HARRISBURG, Pa.—When Congress started discussing an expanded children's health-insurance program, aimed at families too rich for Medicaid but too poor for private insurers, Franciscan Sister Clare Christi Schiefer saw the hidden risk.
Sister Clare Christi, president of the Pennsylvania Catholic Health Association, realized that the Children's Health Insurance Program could provide opportunities for pro-abortion groups to get coverage for abortion and contraception for children 18 and under.
The 1997 CHIP legislation provided some federal funds and loose federal guidelines, but allowed each state to design its own program. Sister Clare Christi worked behind the scenes with state legislators to make sure that Pennsylvania's program stuck to pro-life principles.
She met with key legislators and administrators. Due to her advocacy, a 1999 report by the pro-abortion Alan Guttmacher Institute found that Pennsylvania was one of only two states that specifically refused to cover abortion or contraception in the CHIP plan. (The two states, Pennsylvania and Montana, were later joined by Texas.)
The federal CHIP legislation created a complex system that intertwined state and federal funds, Medicaid-based and state-designed plans, and managed care.
In Pennsylvania, prominent Catholic involvement in health care and charitable work helped the pro-life cause: “I did participate in a children's health-care coalition, and they agreed that they would not seek” abortion and contraception coverage, Sister Clare Christi said.
She added, “We're big players in the health care market. We have a lot of schools; we could have done a lot for outreach efforts.”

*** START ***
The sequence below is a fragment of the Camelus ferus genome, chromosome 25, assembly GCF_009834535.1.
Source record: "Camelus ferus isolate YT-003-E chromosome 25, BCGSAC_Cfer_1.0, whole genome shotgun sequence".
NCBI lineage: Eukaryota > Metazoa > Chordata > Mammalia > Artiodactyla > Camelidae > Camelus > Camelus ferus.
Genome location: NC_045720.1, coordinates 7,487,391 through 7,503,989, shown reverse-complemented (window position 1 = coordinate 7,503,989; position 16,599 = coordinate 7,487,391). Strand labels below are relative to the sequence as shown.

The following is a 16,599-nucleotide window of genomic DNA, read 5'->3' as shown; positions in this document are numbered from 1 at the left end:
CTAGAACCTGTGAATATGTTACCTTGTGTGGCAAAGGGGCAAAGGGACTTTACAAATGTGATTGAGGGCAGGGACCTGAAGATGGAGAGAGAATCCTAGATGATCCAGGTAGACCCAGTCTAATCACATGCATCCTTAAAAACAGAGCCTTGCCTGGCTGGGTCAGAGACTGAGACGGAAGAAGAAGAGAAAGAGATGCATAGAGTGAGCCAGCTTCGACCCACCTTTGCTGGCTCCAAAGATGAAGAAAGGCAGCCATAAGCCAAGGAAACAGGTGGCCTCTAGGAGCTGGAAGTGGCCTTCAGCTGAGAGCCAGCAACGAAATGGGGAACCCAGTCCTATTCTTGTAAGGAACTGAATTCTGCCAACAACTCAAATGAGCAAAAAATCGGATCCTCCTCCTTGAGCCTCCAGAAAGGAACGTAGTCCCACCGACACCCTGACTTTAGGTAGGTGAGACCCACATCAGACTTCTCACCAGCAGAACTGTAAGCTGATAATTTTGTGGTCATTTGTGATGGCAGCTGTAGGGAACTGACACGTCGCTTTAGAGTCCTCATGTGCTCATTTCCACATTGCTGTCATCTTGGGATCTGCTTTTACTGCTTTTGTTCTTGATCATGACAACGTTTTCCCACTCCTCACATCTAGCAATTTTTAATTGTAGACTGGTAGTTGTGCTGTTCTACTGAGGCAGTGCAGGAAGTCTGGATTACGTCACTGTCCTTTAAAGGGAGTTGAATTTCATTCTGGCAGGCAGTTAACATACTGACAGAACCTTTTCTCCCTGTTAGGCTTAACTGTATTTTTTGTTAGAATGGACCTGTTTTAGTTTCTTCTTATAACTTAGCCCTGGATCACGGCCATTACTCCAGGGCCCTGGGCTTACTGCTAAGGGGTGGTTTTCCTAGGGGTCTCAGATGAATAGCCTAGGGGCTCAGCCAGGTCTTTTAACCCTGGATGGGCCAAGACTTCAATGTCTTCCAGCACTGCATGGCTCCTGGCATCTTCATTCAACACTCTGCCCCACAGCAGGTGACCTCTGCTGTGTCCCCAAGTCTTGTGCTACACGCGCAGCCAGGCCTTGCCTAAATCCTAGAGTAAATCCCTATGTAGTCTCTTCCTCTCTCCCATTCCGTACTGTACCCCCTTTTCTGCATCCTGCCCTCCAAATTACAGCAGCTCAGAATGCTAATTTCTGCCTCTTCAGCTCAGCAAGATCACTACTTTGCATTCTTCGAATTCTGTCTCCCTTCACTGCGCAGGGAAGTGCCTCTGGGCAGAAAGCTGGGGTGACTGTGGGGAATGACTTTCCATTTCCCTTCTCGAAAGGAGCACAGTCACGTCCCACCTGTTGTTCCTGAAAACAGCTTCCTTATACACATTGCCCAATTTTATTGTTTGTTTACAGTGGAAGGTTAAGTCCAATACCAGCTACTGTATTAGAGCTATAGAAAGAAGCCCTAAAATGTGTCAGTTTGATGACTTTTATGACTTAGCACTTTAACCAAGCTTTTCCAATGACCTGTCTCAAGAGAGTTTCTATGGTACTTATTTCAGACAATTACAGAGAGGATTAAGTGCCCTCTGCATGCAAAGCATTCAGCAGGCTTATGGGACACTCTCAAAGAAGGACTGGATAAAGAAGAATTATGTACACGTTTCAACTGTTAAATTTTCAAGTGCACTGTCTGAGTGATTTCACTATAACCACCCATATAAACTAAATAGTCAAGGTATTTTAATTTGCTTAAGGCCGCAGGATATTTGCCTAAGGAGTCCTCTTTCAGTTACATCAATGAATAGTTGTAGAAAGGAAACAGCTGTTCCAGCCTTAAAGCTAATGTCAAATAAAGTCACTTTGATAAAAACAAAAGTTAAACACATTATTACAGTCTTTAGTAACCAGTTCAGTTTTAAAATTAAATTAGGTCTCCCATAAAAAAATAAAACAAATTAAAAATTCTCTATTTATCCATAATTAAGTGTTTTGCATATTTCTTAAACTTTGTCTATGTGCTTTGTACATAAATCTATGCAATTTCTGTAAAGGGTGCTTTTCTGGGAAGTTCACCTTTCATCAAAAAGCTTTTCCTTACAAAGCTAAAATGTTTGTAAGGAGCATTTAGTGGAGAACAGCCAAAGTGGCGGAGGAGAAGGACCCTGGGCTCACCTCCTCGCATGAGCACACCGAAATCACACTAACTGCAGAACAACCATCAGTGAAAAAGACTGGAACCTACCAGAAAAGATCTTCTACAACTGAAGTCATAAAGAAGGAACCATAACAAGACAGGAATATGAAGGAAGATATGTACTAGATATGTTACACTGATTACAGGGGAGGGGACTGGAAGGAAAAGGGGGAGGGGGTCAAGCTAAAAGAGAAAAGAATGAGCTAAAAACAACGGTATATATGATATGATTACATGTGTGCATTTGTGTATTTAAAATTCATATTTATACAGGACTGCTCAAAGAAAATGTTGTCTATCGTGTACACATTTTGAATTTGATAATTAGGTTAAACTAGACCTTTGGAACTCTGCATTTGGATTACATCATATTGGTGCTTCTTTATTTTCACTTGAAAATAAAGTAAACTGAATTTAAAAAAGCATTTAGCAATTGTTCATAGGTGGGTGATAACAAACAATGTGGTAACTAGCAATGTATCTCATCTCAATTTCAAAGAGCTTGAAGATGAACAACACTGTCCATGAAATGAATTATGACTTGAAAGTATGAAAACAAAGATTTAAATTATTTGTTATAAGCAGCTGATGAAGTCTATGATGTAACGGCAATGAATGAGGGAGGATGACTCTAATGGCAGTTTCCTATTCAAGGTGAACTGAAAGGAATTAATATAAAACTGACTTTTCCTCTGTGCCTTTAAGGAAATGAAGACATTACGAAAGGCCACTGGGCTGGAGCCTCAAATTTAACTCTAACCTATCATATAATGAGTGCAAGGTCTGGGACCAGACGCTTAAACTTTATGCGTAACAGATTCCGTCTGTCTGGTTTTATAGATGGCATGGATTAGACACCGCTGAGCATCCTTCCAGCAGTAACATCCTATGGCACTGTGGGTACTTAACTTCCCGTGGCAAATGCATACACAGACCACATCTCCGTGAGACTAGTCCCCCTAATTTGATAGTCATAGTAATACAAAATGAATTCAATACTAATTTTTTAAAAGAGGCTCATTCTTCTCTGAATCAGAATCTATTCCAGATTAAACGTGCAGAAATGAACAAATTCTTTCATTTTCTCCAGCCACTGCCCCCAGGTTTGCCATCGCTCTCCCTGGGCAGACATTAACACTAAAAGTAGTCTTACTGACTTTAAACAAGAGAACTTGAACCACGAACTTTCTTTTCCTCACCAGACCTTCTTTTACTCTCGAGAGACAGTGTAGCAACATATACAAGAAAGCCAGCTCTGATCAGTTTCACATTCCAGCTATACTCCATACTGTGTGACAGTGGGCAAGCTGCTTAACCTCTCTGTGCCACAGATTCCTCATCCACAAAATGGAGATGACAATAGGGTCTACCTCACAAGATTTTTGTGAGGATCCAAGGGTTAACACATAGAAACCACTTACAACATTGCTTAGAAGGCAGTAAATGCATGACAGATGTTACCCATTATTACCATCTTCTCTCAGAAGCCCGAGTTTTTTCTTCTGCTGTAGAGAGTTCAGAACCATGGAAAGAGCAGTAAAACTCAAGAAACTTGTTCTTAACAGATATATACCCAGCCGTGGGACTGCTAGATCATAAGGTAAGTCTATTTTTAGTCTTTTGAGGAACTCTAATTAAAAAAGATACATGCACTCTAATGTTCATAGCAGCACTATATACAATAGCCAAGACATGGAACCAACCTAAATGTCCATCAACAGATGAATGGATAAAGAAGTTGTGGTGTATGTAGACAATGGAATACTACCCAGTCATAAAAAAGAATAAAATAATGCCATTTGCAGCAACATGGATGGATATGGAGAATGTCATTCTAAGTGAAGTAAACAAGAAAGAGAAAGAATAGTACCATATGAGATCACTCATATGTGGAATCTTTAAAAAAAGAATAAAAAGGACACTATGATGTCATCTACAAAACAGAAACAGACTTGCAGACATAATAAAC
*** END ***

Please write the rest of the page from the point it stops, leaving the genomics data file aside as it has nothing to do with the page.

She explained to legislators that Catholic groups would not recruit children for a program that they considered harmful. Since outreach—getting coverage for previously uninsured children—is a major component of CHIP, losing Catholic involvement would have dealt a real blow to the program.
Mike O'Dea, executive director of the Christus Medicus Foundation, had similar success in Michigan. Michigan's CHIP coverage initially covered abortion, sterilization and contraception, but the state legislature and Gov. John Engler removed sterilization and abortion coverage. O'Dea said he is still working on removing contraception coverage.
Approximately 20 states still cover both abortion and all forms of contraception. Many states simply expanded their Medicaid plans in order to meet the federal guidelines and, since abortion, contraception and sterilization are covered under Medicaid, they were covered by the CHIP plans as well.
Lynne Flynn, director of Kentucky's Medicaid services for maternal and children's health, explained, “One of the big advantages [of building a Medicaid look-alike program] is that you can use an existing delivery system. You don't have to reinvent from scratch. Most of the programs that got started very quickly were Medicaid look-alikes.”
But that convenience comes at a price: “We do provide coverage for contraception,” Flynn said. Kentucky state law also allows health-care providers to give minors contraceptives without notifying their parents.
As for abortion, Flynn said that Kentucky's coverage follows the Medicaid limits.